1. Food Supply and Population: According to the Malthusian theory, population increases in a geometrical manner. At this speed, the workforce would double in 25 years. Nevertheless, there is an arithmetic increase in the food supply. The amount of food available grows more slowly than the population. In other words, there won’t be enough food in a few years. A growing population is indicated by the food supply shortfall.
  2. Population Control: Disequilibrium arises when the pace of population growth exceeds the capacity of the food supply. People will thus not have access to even enough food for survival. Due to a scarcity of food, many will perish. Malthus referred to the occurrence of adversities like diseases, wars, hunger, famines, and other natural disasters as “positive checks.” Contrarily, there are artificial checks referred to as preventative checks.
  3. Positive Checks: The environment has its mechanisms for controlling the population’s growth. It raises the population to the level at which food is readily accessible. Starvations, earthquakes, hurricanes, diseases, wars, etc. are examples of positive checks. When population expansion becomes out of control, nature becomes more active.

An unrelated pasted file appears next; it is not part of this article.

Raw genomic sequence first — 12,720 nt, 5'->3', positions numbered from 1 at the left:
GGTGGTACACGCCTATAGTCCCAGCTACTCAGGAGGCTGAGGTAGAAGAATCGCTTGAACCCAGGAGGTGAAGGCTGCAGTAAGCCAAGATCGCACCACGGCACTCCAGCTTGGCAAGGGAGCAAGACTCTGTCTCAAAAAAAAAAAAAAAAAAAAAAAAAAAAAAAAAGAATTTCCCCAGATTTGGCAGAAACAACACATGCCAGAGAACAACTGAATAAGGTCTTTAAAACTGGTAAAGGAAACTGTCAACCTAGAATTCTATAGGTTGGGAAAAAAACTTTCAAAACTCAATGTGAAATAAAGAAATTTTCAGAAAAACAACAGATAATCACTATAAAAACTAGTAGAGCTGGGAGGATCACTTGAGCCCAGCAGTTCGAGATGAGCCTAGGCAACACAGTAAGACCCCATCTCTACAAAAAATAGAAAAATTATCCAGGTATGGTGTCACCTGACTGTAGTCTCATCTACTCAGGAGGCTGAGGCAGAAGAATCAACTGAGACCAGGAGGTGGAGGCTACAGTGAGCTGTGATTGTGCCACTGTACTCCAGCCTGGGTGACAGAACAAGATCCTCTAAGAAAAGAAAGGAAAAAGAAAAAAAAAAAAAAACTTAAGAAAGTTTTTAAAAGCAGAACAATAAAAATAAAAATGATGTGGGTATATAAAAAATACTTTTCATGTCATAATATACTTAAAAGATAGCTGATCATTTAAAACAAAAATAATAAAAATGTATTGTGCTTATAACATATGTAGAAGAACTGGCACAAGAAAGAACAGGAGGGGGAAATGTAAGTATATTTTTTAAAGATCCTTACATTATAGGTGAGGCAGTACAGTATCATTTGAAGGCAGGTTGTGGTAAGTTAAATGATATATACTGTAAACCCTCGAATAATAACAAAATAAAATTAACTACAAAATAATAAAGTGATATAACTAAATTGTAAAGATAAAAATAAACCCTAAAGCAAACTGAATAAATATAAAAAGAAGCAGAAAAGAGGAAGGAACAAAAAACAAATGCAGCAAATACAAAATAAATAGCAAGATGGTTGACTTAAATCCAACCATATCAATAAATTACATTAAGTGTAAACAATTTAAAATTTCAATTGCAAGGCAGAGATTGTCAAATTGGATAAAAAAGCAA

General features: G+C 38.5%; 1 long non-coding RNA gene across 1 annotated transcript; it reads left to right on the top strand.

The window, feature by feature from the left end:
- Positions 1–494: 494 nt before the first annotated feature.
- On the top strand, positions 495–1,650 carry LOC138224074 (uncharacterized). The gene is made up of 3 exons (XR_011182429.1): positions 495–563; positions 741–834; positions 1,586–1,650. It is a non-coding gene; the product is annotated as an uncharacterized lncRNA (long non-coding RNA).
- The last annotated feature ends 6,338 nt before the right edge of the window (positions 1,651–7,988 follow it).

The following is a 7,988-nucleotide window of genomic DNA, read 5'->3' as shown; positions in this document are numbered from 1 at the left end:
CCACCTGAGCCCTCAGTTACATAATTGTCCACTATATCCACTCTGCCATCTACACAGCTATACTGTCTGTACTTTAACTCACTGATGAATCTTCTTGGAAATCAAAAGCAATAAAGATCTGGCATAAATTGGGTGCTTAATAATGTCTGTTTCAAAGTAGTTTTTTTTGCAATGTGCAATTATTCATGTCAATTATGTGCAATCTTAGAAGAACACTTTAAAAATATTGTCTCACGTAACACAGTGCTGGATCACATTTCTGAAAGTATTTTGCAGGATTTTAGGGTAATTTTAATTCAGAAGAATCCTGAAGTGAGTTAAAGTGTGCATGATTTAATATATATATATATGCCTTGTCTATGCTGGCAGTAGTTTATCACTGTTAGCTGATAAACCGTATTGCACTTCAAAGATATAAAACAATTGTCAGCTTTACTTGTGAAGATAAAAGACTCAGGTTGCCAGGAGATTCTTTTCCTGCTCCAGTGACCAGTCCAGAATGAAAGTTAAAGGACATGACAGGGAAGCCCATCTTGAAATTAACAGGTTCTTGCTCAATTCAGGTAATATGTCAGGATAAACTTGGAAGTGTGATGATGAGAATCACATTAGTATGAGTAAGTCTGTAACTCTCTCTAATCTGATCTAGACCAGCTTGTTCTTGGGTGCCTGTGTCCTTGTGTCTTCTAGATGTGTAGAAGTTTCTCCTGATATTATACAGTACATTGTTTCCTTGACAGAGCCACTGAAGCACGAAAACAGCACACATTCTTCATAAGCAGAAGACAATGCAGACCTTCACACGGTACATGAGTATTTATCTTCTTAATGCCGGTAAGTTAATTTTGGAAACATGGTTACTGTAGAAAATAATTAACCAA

4. Preventive measures: like delayed marriage, self-control, and simplicity of life serve to balance the expansion of the population and the availability of food. These procedures not only limit population increase but also have the potential to avert the disastrous results of positive checks.


On the basis of the following observations, the Malthusian theory was criticized:

  • The population was growing quickly in Western Europe. The availability of food had also grown during the same period as a result of technological advancements.
  • Food production has frequently expanded faster than population growth. For instance, in the US, 2% of the population is employed in the agriculture industry. Nevertheless, the GDP as a whole exceeds $14 trillion.
  • According to Malthus’s thesis, the lack of available land is one of the factors contributing to the world’s food shortage. However, as globalization has accelerated, there is no more food available in more places.
  • Malthus did not offer estimates for either the geometric expansion of the population or the arithmetic growth of the population. It was claimed that the growth rate does not support Malthus’ theory.